Narrowly Focused Return to Work Preparations = Lost Opportunity to Strengthen Culture (i4cp login required)

If your organization’s “return to the workplace” considerations
and preparations are limited to just those employees who were asked to work
from home at the outset of the COVID-19 pandemic, you are missing an
opportunity to lead meaningful cultural change.

The latest research from the Institute for Corporate
Productivity (i4cp) found that among most larger organizations surveyed (those
employing >1,000), return to the workplace planning efforts are largely
focused on the faction of their workforces required to work remotely due to
stay-at-home orders, rather than all employees.

Most organizations that are preparing their workers to
return to the workplace are doing all the right things—creating playbooks or
guides (80%), providing training on new approaches to safety measures (74%),
facilitating town hall conversations that allow for Q&A (49%), and
upskilling their leaders so that they can better guide their teams through the
transition and challenges ahead (42%).

While half of the larger employers surveyed said that they are
including all employees in their reboarding offerings, 43% said that such
efforts are primarily focused on the work-from-home group.

This fails to acknowledge that the changes we have all
experienced (and will continue to) affect everyone—not simply those who were
asked to work remotely for a period of time. And potentially leaving others out
of what could be a deeper, more meaningful conversation about the organization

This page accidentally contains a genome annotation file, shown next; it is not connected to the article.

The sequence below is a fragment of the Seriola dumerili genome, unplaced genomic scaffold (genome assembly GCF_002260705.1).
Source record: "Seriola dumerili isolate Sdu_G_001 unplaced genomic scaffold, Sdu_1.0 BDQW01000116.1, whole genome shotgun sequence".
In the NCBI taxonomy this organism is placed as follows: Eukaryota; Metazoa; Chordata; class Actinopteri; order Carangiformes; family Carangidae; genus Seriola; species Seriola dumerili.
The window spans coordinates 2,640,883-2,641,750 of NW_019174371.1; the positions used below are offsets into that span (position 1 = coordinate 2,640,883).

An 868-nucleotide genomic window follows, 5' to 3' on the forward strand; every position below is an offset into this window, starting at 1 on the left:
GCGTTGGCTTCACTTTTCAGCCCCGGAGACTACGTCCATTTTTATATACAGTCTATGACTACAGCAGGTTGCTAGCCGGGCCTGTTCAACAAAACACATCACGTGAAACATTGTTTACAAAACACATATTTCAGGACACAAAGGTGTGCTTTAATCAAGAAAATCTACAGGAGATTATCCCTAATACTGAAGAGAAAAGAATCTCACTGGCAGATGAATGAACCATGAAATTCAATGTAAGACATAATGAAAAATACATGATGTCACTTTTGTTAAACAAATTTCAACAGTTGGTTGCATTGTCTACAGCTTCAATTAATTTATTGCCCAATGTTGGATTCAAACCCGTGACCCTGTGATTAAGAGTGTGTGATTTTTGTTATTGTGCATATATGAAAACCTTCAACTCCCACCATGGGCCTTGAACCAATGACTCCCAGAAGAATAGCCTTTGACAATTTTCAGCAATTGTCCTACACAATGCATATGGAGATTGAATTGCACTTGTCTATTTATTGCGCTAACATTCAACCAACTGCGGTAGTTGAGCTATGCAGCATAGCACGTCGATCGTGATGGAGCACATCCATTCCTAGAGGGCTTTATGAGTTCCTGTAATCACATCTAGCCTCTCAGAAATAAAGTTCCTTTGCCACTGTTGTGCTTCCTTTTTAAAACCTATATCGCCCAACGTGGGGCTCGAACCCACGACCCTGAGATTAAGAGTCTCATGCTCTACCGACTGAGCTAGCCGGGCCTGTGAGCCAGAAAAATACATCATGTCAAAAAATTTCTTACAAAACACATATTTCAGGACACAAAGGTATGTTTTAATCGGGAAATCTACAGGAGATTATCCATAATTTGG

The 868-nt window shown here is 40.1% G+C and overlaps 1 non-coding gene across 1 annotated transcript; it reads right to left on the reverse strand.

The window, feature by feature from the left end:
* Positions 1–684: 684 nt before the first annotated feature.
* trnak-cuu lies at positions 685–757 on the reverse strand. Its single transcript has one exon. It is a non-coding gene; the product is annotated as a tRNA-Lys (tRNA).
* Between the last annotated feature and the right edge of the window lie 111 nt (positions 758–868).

and what it aspires to be is a lost opportunity to bring everyone into a
conversation about moving forward.

Groups of Workers in Reboarding

Last week’s survey found that return-to-the-workplace
preparations are led by HR in most organizations, usually in concert with a
multidisciplinary task force or formal response team that typically includes
representatives across functions and geographies from senior leadership,
general counsel, facilities, corporate communications, etc. Reboarding process leader

A combined 62% of larger organizations are in the process of
active planning or have already conducted a reboarding process to prepare
employees who are returning to the workplace.

For organizations still in the early planning stages, elements
should include a mechanism to continuously gather employee sentiment about
return to the office needs and preferences, assessing the availability of local
external supports (schools/child care services, public transportation, etc.)
and balancing all of that with compliance concerns—i4cp’s Return
to the Workplace Checklist
can help. Reboarding Process

Read the full results of last weeks pulse survey


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